RAWLINS — In the beginning, Tina chased Brian.
But since the end, Brian has been chasing the federal government for Tina.
As she was dying, she made a request.
She asked Brian to fight to change federal law so that terminally ill patients like herself could bypass a five-month waiting rule for Social Security benefits.
He said yes.
Yes, because he loved her for 30 years.
Yes, because they believed that it was the right thing to do.
“It may be too late for me and you but what about all the others out there that are getting blindsided, just like we did?” Brian recalled her saying.
Fulfilling the promise to Tina Moyer has proven to be an uphill battle, maybe even impossible.
On days off, Brian Moyer sits in his quiet, one-story house urgently tapping away at a laptop with a mastiff, Holly, by his side.
Would Michigan’s Saginaw Chippewa Tribe be interested in supporting his cause? What’s the status of the resolution with the American Postal Workers Union?
Moyer’s life is strikingly different than when Tina was there.
Tina cooked and cleaned and made the house feel warm.
She was the outgoing, energetic one. Brian was quieter.
She was the one initially interested in him when they met through mutual friends in early 1980s.
While Tina ran the house, Brian focused on being the primary breadwinner. They’re traditional values, and he’s proud of them.
These days, he’s not so quiet.
When not on the computer, he’s working the phone, reaching out to anyone he thinks can help him fulfill his promise to Tina.
Moyer wrote a petition on change.org, which has garnered about 325 signatures. It calls on the president and Congress to eliminate the five-month waiting rule for terminal patients.
“If this can happen to Tina and I, it can happen to you and your family,” the petition states.
They call it “The Good Fight.”
Moyer has roped family and friends into the cause.
Together they have reached out to the Michigan Building Trade Council, the United Auto Workers and the Abraham Lincoln Brigade – a group of Americans who fought fascist Francisco Franco during the Spanish Civil War.
One lobbyist recalled Brian calling him to talk three times in recent months. His group still hasn’t taken a position on the issue.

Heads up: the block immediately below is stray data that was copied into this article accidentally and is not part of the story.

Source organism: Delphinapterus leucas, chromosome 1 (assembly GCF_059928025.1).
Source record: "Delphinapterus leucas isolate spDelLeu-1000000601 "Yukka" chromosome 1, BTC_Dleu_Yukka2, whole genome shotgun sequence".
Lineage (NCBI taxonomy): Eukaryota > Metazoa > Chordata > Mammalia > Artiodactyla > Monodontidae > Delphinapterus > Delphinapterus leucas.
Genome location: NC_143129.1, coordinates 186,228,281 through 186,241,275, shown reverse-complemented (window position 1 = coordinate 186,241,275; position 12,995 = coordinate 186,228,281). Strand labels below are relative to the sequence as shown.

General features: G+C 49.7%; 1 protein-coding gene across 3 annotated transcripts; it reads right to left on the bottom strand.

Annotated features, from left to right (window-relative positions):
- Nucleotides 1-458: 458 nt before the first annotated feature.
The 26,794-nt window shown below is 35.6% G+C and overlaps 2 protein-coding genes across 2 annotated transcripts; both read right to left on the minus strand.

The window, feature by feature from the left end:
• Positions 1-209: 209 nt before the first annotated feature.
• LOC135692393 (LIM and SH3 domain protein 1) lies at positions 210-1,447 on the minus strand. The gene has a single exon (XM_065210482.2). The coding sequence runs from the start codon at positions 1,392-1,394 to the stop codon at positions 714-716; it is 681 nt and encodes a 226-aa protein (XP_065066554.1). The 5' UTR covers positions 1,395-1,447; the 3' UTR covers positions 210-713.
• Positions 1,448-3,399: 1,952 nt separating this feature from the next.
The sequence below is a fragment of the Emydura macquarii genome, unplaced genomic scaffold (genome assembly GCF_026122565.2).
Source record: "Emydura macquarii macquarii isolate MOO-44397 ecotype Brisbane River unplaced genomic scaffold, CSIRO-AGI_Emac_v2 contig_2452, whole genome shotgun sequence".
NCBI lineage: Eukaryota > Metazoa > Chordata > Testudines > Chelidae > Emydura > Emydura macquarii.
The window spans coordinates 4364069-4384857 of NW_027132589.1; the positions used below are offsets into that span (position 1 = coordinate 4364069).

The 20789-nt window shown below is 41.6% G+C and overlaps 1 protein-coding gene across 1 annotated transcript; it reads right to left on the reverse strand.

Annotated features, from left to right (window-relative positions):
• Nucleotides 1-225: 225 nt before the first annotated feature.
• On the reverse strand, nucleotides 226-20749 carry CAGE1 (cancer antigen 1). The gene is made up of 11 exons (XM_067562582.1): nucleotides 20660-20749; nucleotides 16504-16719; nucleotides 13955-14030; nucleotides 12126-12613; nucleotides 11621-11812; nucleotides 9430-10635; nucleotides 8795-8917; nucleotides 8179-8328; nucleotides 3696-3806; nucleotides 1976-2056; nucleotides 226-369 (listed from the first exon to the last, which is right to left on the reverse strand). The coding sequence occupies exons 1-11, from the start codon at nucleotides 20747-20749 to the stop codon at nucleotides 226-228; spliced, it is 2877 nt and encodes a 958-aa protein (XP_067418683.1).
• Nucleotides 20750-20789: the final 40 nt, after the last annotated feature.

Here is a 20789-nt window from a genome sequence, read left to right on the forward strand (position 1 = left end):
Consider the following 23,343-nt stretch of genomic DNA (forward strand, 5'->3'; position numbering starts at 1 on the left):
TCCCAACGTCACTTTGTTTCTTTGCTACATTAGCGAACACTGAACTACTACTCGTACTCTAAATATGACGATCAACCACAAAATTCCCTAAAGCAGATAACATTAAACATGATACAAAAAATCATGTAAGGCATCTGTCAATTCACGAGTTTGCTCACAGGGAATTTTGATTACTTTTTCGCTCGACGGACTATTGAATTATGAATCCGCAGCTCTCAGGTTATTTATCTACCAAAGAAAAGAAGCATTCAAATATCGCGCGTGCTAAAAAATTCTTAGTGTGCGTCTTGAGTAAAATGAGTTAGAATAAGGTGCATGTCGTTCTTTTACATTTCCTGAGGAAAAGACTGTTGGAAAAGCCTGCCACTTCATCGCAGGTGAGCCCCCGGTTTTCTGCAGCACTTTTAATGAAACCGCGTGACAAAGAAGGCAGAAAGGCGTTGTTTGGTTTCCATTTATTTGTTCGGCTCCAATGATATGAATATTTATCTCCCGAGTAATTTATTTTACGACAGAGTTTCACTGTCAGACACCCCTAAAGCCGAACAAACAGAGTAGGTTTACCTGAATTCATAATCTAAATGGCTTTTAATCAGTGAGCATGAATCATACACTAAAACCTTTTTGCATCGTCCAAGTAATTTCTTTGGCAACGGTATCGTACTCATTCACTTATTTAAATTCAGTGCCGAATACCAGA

“Brian is the type of individual where he is like a junkyard dog on a bone,” said his brother, Larry Moyer.
In high school in his native Michigan, when Brian played football he walked, talked and breathed football. He applied the same intensity to his careers in the U.S. Marine Corps and journeyman carpentry.
The intensity has re-emerged with Tina’s illness and death.
How could it not?
It was so sudden – Tina complaining of back and side pain and 11 weeks later, dead — that Brian has matched it with the same force.
Nearly a year ago – Nov. 16 – Dr. Wayne Couch and a radiology team at Memorial Hospital of Carbon County discovered cancerous lesions on Tina’s spine and a mass on her right lung.
Treatment sent Tina and Brian to Casper, where additional cancer was found on her lung, neck, lower spine, shoulder, hip and pelvic bone.
After her lungs were drained three times, after the right lung was fused to the inside of her rib cage to prevent collapse, after surgery to install a drain port in her chest, Tina decided to return home to die.
It was Jan. 3.
As her condition declined, members of her French-Canadian family – she had 14 siblings – traveled to Wyoming to say goodbye. Brian and Tina had moved to Wyoming when Michigan’s economy declined.
On the morning of Jan. 23, Brian left Tina’s bedside to refill coffee in the kitchen.
A moment later, Holly the dog – who never left Tina’s side – came after him. It was the signal Brian needed to return to the bedroom for the end.
Brian held Tina in his arms.
“She very weakly said, ‘I love you,’” Brian said.
“I told her I loved her, she would always be my girlfriend.”
Ten minutes later, Tina slipped into unconsciousness. An hour later she died.
She was 52.
Brian’s fight against the Social Security system is a constructive place for his feelings.
“I’m harnessing my energy and my anger,” he said. “I have nothing but contempt for the government. A lot of anger.”
Tina worked and paid into the Social Security system beginning with her first job as a teenager.
Cancer forced her to leave her job in the produce department of Rawlins’ City Market. She needed Social Security Disability Insurance Benefits to cover medical expenses. She deserved the money.
That’s how she and Brian saw it.